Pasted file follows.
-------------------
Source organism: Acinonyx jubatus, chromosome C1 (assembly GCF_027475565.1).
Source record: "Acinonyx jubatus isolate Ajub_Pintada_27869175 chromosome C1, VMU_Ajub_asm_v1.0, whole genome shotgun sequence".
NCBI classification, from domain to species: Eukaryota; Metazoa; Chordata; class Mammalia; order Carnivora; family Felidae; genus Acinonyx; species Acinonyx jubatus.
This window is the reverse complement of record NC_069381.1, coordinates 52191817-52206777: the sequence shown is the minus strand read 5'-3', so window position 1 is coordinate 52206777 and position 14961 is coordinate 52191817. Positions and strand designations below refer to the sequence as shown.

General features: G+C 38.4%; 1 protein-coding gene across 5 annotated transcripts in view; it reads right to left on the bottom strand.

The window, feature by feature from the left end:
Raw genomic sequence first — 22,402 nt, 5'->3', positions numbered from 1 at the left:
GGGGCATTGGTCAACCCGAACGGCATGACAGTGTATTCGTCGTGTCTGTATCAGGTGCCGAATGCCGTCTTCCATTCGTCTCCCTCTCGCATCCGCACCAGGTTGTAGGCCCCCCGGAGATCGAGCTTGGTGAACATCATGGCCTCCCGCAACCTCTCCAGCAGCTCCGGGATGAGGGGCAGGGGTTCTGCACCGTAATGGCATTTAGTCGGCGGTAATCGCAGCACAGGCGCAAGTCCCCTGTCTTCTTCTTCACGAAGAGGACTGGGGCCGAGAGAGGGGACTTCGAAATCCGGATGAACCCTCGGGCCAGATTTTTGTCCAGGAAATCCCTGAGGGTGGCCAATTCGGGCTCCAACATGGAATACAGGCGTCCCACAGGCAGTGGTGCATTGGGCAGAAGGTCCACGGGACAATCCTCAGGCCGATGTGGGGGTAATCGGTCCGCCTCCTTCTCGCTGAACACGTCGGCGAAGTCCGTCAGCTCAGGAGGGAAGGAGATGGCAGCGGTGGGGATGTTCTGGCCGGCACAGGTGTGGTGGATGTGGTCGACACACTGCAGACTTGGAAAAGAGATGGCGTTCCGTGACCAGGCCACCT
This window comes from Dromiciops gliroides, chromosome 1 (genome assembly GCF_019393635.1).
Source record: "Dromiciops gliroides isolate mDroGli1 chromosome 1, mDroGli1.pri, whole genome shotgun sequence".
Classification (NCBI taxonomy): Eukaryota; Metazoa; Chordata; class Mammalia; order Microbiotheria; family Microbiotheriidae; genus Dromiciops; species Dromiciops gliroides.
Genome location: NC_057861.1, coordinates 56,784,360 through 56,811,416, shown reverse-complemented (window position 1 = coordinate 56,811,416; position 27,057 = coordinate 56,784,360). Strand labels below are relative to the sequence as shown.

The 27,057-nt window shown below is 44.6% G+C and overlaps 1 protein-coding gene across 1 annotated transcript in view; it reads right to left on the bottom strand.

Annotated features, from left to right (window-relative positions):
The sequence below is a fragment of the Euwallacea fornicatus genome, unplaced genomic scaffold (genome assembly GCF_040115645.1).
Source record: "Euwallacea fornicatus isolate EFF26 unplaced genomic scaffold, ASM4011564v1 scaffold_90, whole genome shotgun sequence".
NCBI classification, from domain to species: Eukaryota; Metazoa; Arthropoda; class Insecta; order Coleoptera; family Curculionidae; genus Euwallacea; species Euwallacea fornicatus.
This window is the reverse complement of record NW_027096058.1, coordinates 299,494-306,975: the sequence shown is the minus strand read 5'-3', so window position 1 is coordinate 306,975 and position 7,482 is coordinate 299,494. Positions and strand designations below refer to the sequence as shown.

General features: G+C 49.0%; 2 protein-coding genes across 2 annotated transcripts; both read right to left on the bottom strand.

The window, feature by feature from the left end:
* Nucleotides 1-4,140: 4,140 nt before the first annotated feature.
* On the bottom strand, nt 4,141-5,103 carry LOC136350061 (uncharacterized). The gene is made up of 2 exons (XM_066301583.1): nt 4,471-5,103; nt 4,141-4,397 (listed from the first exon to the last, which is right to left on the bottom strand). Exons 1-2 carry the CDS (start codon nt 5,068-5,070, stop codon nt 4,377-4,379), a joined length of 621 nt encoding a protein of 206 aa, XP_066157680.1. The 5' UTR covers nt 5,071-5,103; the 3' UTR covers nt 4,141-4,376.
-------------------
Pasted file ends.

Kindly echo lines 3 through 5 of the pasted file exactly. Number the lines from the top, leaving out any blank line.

NCBI classification, from domain to species: Eukaryota; Metazoa; Chordata; class Mammalia; order Carnivora; family Felidae; genus Acinonyx; species Acinonyx jubatus.
This window is the reverse complement of record NC_069381.1, coordinates 52191817-52206777: the sequence shown is the minus strand read 5'-3', so window position 1 is coordinate 52206777 and position 14961 is coordinate 52191817. Positions and strand designations below refer to the sequence as shown.

General features: G+C 38.4%; 1 protein-coding gene across 5 annotated transcripts in view; it reads right to left on the bottom strand.